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Exclusive: Adam Gierasch Talks Fractured

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Exclusive: Adam Gierasch Talks FracturedYou’ve got to love the fact that the press junket for Adam Gierasch’s latest extreme horror film was held in a bar – in the middle of the day. (Not only was press allowed to imbibe, the open tab certainly was encouraging of vice.)

As the jukebox played and the fermented juices flowed, I sat down with Gierasch and company to ask a few questions about Fractured (formerly, Schism).

The movie’s main male stars – Callum Blue and Vinnie Jones – were not able to attend the event, but that’s okay… we had the lovely and talented actresses, Nicole LaLiberte and Ashlynn Yennie, to chat up.

LaLiberte plays wild sex kitten Marlena, while Yennie takes on the tamer (though no less-clothed) character of Brandy. It’s interesting to think that maybe the roles would have been reversed. “I got the script and there were two female characters. One was Marlena and the other was Brandy. I initially auditioned for Brandy,” LaLiberte told me. “Marlena’s character seemed a lot more dynamic,” she added.

Yennie was glad to leave the “dynamics” to someone else. In the film she plays the sweet and innocent girlfriend to Blue’s demon-cursed character. “I really wanted to do this film, especially since Human Centipede was so extreme,” she revealed. “It was crazy when I first saw the movie because I didn’t work with Nicole or Vinnie and didn’t see any dark parts of the film [when shooting]. My character Brandy has the only ‘normal’ role in the film,” she laughed.

After speaking with the ladies, we got down to the nuts and bolts with co-writer and director Gierasch.

Dread Central: You are working with the lovely Ashlynn Yennie in this film, and you have some other great actresses and actors… Were these pulled from your pool of friends that you’ve known for years?

Adam Gierasch: No, not at all! I saw Ashlynn on television one night, and the next day I went to the casting directors and asked, “Can we call her in? Would she come and read?” And so she came in, auditioned, and got the part just like anybody normally would.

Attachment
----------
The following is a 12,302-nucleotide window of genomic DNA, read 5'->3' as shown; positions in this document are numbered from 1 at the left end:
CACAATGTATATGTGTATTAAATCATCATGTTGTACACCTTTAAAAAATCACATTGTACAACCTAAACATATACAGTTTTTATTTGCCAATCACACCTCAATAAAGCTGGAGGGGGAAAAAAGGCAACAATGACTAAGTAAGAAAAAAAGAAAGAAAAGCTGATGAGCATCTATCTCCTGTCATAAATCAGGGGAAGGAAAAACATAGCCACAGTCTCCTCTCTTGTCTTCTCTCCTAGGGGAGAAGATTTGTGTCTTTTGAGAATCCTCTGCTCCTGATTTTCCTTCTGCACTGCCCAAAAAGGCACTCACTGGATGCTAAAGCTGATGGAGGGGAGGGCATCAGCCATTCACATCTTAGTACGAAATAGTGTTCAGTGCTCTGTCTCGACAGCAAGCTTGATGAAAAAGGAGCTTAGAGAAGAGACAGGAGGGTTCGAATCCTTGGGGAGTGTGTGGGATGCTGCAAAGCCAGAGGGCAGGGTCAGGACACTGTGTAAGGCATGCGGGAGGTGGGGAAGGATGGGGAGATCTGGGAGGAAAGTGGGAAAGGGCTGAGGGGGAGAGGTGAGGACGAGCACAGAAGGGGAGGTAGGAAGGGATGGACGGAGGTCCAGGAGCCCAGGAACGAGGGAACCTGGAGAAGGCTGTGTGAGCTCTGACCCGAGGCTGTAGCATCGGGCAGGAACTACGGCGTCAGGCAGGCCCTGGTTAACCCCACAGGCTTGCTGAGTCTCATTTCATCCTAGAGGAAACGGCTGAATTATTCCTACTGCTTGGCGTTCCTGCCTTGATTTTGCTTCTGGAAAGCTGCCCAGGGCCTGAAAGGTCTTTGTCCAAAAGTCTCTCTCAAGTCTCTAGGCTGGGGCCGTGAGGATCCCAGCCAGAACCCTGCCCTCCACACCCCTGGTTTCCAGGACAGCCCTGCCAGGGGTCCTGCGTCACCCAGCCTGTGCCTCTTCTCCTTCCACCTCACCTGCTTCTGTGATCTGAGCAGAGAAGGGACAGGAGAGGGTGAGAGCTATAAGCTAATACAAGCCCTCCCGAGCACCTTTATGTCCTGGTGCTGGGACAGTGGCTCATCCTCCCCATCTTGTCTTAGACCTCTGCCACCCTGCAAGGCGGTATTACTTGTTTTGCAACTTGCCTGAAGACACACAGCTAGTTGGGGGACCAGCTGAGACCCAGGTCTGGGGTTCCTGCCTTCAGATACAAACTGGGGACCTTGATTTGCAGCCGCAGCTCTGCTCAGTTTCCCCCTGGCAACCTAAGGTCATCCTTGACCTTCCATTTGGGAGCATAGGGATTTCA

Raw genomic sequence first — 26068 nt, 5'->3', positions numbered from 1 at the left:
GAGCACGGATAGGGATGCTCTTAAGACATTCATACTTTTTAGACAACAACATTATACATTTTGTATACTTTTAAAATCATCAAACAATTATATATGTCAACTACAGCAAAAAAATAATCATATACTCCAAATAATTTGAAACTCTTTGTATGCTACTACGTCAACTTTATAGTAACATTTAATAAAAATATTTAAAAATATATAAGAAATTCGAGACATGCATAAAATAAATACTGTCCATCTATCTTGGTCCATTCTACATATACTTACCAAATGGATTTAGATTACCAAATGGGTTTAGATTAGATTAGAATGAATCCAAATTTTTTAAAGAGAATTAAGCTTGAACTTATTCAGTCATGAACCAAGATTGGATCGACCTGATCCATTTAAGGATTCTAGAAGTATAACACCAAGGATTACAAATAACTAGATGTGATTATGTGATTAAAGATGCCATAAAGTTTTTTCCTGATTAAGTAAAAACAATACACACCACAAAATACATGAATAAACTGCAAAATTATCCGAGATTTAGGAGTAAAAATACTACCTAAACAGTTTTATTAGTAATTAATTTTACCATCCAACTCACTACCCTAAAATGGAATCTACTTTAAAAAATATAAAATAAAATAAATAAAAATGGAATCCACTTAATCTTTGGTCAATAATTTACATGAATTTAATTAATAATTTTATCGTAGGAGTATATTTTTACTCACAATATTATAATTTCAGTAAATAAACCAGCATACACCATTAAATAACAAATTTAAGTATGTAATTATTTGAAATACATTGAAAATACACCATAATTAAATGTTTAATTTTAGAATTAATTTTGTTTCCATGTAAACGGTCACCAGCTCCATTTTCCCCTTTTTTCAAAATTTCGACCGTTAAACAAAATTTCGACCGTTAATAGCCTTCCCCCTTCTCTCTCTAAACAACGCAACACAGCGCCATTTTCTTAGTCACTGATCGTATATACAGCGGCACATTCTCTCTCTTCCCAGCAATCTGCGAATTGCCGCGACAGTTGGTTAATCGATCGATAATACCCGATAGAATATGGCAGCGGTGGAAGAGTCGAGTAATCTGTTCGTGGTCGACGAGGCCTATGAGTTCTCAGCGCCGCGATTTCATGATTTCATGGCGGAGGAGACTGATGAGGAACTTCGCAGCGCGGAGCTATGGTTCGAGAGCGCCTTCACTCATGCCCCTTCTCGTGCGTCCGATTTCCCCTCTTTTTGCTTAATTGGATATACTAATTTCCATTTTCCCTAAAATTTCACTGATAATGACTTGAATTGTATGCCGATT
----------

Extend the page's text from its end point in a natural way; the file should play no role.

DC: Wow! So also, she’s nude – I’m mean, totally. There’s actually a lot of nakedness in this film.

AG: (Laughs) Yes, I tried to be fair about it.

DC: Yes, you did! Callum Blue is also nude in this film. Did you have any trouble with the actors [and on-screen nudity]?

AG: No. Not at all.

DC: Really, they were all okaywith it?

AG: Absolutely, 100%.

DC: All right, what’s your trick- how do you get them to take their clothes off?

AG: You tell them beforehand they’re going to. And that was the thing, I needed people who were going to be willing to do that because it has to do with Callum’s character – in the first scene with Ashlynn he’s very much an innocent, and so I wanted them to be having this very innocent, very vanilla sex, and that was very important. Then with Nicole later on…. it’s defiantly NOT vanilla. I wanted to be able to show that and show different kinds of sex that you would have under different emotional circumstances.

DC: When you write screenplays like this with your wife (Jace Anderson), does that help you with these sex scenes?

AG: Oh, no, we fight about it! I’m always dirtier, and she says, “No, no, no!” Originally there was one scene in this… there was a visual effect that I wound up cutting before we shot… there was a line in the script where I said “Jace, you have to write ‘vaginal lips part,’” she said, “NO! Absolutely not!” It’s not in the script, she vetoed it. In [writing] the scene that involves Nicole, it was difficult; she’s always more conservative than I am – she wanted to write it tastefully.

DC: Well, there’s a balance.

AG: There is, but I know that I’m going to shoot it. It’s not distasteful, but I want it to be rough, you know?